Lawmakers want detailed reports on spending federal virus money

Entrance to the State Legislature of Nevada in Carson City

Entrance to the State Legislature of Nevada in Carson City

Members of the Legislative Interim Finance Committee were emphatic Wednesday that they receive detailed reports on how the state spends the $836 million in federal money to cover costs of battling the pandemic.

Chairman Maggie Carlton, D-Las Vegas, said they will request a report for each IFC meeting on how the money is being distributed, the amounts going to each recipient, how it’s being spent and the outcomes. She said it’s important to track all expenditures and report on them transparently.

Assembly Minority Leader Robin Titus, R-Wellington, said she also wants to be able to track how local governments, hospital districts and other non-state entities receiving funding use that money.

Sen. Ben Kieckhefer, R-Reno, said he wants to make sure lawmakers receive detailed information when available on the damage to Nevada’s various revenue streams.

He was told by LCB economist Russell Guindon that, at this point, it’s just an educated guess for most of the state’s revenue streams until they get into June and have more data from the Department of Taxation.

But he said there is certainty about one revenue stream — the gaming percentage fee that makes up Nevada’s second largest source of revenue after sales taxes. With casinos closed, he said that will be zero from March through the rest of this fiscal year.

“That’s a $160 million loss,” he said.

He also said he and his staff have no accurate way to calculate the damage to the state and school district portions of the sales tax at this point.

Kieckhefer also asked state Finance Director Susan Brown about the progress in ordering executive branch agencies to make the 4 percent cuts mandated by Gov. Steve Sisolak.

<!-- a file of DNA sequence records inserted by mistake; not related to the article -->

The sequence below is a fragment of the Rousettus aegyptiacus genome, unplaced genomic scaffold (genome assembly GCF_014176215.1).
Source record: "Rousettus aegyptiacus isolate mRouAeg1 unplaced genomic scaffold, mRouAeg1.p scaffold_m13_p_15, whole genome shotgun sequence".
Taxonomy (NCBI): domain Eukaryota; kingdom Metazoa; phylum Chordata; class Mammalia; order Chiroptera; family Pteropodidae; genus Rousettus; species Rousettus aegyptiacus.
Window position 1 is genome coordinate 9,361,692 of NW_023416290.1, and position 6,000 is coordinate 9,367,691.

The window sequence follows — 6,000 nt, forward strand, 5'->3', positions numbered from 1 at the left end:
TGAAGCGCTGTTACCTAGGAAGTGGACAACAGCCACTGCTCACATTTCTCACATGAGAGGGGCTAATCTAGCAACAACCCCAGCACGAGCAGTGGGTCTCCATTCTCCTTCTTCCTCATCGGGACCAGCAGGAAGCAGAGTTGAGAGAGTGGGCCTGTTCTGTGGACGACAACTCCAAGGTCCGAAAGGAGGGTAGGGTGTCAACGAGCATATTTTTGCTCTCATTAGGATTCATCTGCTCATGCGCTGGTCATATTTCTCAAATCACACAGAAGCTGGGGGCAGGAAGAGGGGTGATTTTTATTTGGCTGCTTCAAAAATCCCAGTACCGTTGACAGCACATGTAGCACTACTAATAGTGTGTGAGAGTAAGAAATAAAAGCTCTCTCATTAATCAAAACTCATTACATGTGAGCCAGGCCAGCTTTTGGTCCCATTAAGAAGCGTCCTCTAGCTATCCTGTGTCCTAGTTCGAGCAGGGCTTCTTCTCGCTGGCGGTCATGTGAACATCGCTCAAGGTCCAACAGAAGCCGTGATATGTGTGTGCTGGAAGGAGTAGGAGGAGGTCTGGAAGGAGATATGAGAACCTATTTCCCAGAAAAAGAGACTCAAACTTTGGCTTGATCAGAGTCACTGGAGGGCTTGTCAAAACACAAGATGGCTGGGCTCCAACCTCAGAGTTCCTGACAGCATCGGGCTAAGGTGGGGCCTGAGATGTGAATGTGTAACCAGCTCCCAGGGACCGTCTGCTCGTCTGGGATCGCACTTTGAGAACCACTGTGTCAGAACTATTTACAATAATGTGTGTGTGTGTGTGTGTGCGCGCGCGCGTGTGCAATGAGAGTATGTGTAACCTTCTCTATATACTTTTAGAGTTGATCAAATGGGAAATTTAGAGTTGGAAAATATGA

She said the administration is still working through the proposals provided by executive branch agencies.

“Time is of the essence if we want to capture those reserve amounts,” Kieckhefer said.

Carlton said she understands that time is slipping away with just six weeks left this fiscal year but that, “It’s not just getting it done quickly; it’s getting it done right.”

Guindon told the committee there may be a few positive signs in the revenue picture, including the legislation that expanded sales tax collections to include online purchases that he said were coming in well above projections. He said that may well be because people working from home are making many more purchases online instead of going to stores.

In addition, the committee voted to approve receipt of $32.9 million through the CARES Act to ensure that child care remains available to Nevada workers. A significant number of child care businesses have shut down because with parents laid off or working from home, they can take care of their children.

Elisa Cafferatta told them the money is designed to restart those businesses once the pandemic is past and the state has recovered.

“Child care is essential to Nevada’s economy,” she said.


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